Friday, September 17, 2010

A cry of moral outrage over repression in San Pedro Sula

From Nuestra Palabra on September 16, by the Jesuit-run Radio Progreso:
On the evening news on the 15th of September on a radio station of national scope, the news presenter was precise: "In San Pedro Sula the so-called resistance did its thing [hizo de la suyas]". There was nothing missing from the press release: the leaders of the resistance, among them the youthful group of music with a social message, Café Guancasco, provoked the police, promoted disorder and violence. The police had no choice but to act in their defense. There was no mention of the death nor of the wounded, much less of the threats to journalist colleagues.

The media siege continues its course and its implacable format. There doesn't exist even the slightest shred of opening for a journalism of minimum ethics. And this is so because the behavior of the Honduran elites in relation to those who oppose their privileges continues unimpeachable. Their decision is invariable and implacable: to make use of that which they can, without concern for the human costs, with the goal of preserving their privileges. There is no possible road unless it is that of their earnings and using the State for the strict advantage of their interests.

The case of the country continues intact. Here there is no commission of truth that is worthwhile, and if it has worth it is because it says things in such a way that it leaves intact all the case of the country. So yes, the spokespeople of these elites, in full tune with the tightrope walkers and the prudent, shout themselves hoarse speaking of reconciliation, of peace and of unity. And with pleasure they will accept and promote the embraces-- with all the photos for circulation-- of those opponents that guarantee that the case of the country will continue intact.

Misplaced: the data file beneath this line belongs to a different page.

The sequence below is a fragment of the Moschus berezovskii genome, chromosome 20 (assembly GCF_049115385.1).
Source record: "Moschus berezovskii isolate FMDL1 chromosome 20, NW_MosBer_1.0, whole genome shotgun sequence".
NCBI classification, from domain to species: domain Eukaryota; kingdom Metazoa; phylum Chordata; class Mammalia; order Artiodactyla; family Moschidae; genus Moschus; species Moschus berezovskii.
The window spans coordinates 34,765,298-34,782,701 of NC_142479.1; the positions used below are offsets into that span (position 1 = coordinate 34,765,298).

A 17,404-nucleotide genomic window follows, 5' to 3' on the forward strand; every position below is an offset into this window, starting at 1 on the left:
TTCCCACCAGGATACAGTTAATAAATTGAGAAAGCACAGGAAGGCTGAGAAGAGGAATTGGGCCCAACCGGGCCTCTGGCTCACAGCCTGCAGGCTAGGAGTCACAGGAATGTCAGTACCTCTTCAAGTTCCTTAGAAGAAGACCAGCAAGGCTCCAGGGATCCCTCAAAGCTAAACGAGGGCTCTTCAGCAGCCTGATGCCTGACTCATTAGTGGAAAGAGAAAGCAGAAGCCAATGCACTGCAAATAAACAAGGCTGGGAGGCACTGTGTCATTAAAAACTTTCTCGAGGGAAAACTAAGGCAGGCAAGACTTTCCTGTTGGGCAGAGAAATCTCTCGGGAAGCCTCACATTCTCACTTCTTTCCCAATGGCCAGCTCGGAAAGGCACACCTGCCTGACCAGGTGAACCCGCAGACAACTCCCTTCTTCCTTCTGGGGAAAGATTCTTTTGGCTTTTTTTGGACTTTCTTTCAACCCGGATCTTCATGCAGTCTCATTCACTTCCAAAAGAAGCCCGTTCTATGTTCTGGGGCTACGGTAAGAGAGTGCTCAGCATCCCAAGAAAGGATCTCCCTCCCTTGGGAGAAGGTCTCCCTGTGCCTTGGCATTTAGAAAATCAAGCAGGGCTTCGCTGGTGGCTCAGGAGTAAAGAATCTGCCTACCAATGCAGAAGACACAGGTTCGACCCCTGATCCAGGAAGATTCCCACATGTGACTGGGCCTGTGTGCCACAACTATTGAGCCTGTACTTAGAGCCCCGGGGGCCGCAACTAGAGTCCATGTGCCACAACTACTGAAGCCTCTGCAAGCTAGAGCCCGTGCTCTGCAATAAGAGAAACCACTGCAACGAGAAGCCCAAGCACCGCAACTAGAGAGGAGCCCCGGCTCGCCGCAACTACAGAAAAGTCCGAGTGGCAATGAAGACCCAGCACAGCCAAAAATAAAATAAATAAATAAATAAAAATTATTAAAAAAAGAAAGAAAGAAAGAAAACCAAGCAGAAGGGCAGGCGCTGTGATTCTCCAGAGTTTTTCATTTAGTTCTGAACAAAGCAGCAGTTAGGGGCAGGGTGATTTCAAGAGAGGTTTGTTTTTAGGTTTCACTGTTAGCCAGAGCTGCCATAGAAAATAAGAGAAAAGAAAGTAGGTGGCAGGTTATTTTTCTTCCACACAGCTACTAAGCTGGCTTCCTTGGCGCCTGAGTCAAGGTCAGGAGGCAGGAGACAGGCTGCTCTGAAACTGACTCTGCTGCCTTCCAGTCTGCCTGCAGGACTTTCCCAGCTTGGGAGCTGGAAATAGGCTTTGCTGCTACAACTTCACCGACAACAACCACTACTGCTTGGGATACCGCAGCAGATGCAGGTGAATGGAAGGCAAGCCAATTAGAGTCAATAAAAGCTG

In the logic of these minorities, the good are the people who promote individual moral change without ever questioning the state of things that sustains and justifies exclusion and structural inequality. The ideal is to have the top businessmen and politicians whose goodness is expressed in donations to support works of charity in parishes or religious ministries of the prudent and the tightrope walkers, without upsetting anything deep that would place at risk the model producing inequalities.

But when the people and groups demand structural changes that break with exclusion, and when they demand a new structuring of the country that breaks with the control of the State and of the society by wealthy and privileged minorities, then to the fire with them, because they incarnate wickedness, attempt against democracy and the laws, they are servile to international slogans and enemies of reconciliation and peace.

In San Pedro Sula there was a repression with evident signs of premeditation and calculation, and an abusive use of force that only confirms the reality: the small wealth and power elite understands that what is happening in Honduras is a war, and from their privileged trench, they don't value compromises: the resistance is their enemy and only its extermination is worthwhile.

All the rest, call it reconciliation, dialogues, State of Law, respect for human rights, Truth Commission, unity, Plan for the Nation, are interesting themes to fill agendas that distract the unwary and entertain the prudent, the tightrope walkers and the international community. For them the case is more than clear: here we are at war, and the media siege is an essential part of the trench from which is launched the mortal attack against everything that promotes minimal consensus that would save the country from the galloping barbarism in which we are now trapped.

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